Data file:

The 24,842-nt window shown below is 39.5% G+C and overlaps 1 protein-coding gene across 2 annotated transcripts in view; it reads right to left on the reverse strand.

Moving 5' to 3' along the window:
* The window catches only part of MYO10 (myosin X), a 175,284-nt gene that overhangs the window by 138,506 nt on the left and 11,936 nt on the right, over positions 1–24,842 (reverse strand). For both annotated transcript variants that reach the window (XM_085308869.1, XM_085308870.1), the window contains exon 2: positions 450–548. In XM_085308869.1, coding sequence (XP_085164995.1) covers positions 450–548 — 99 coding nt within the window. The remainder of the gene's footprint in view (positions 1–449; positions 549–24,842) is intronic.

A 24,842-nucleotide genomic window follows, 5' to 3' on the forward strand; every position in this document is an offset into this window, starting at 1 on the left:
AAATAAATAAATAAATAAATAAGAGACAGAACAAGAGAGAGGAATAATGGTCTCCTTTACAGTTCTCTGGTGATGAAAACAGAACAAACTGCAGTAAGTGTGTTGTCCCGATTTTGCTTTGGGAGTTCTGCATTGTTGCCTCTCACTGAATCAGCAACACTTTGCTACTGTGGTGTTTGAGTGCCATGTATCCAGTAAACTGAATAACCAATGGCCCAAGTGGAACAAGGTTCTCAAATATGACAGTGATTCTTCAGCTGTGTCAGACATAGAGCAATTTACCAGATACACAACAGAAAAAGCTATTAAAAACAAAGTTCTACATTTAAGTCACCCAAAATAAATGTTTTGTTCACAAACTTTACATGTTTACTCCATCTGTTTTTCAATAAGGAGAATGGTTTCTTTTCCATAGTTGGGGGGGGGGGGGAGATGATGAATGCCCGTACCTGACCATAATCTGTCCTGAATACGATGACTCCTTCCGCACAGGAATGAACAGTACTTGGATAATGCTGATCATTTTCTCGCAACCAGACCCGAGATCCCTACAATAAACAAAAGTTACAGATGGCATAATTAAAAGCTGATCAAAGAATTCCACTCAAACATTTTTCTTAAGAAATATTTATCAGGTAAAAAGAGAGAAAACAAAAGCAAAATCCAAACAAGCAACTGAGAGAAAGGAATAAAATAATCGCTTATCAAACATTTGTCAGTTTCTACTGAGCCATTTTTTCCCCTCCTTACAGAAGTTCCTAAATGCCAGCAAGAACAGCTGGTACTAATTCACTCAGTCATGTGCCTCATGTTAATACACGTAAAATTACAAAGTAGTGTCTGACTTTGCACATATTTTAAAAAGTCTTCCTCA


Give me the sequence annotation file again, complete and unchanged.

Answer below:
The 24,842-nt window shown below is 39.5% G+C and overlaps 1 protein-coding gene across 2 annotated transcripts in view; it reads right to left on the reverse strand.

Moving 5' to 3' along the window:
* The window catches only part of MYO10 (myosin X), a 175,284-nt gene that overhangs the window by 138,506 nt on the left and 11,936 nt on the right, over positions 1–24,842 (reverse strand). For both annotated transcript variants that reach the window (XM_085308869.1, XM_085308870.1), the window contains exon 2: positions 450–548. In XM_085308869.1, coding sequence (XP_085164995.1) covers positions 450–548 — 99 coding nt within the window. The remainder of the gene's footprint in view (positions 1–449; positions 549–24,842) is intronic.

A 24,842-nucleotide genomic window follows, 5' to 3' on the forward strand; every position in this document is an offset into this window, starting at 1 on the left:
AAATAAATAAATAAATAAATAAGAGACAGAACAAGAGAGAGGAATAATGGTCTCCTTTACAGTTCTCTGGTGATGAAAACAGAACAAACTGCAGTAAGTGTGTTGTCCCGATTTTGCTTTGGGAGTTCTGCATTGTTGCCTCTCACTGAATCAGCAACACTTTGCTACTGTGGTGTTTGAGTGCCATGTATCCAGTAAACTGAATAACCAATGGCCCAAGTGGAACAAGGTTCTCAAATATGACAGTGATTCTTCAGCTGTGTCAGACATAGAGCAATTTACCAGATACACAACAGAAAAAGCTATTAAAAACAAAGTTCTACATTTAAGTCACCCAAAATAAATGTTTTGTTCACAAACTTTACATGTTTACTCCATCTGTTTTTCAATAAGGAGAATGGTTTCTTTTCCATAGTTGGGGGGGGGGGGGAGATGATGAATGCCCGTACCTGACCATAATCTGTCCTGAATACGATGACTCCTTCCGCACAGGAATGAACAGTACTTGGATAATGCTGATCATTTTCTCGCAACCAGACCCGAGATCCCTACAATAAACAAAAGTTACAGATGGCATAATTAAAAGCTGATCAAAGAATTCCACTCAAACATTTTTCTTAAGAAATATTTATCAGGTAAAAAGAGAGAAAACAAAAGCAAAATCCAAACAAGCAACTGAGAGAAAGGAATAAAATAATCGCTTATCAAACATTTGTCAGTTTCTACTGAGCCATTTTTTCCCCTCCTTACAGAAGTTCCTAAATGCCAGCAAGAACAGCTGGTACTAATTCACTCAGTCATGTGCCTCATGTTAATACACGTAAAATTACAAAGTAGTGTCTGACTTTGCACATATTTTAAAAAGTCTTCCTCA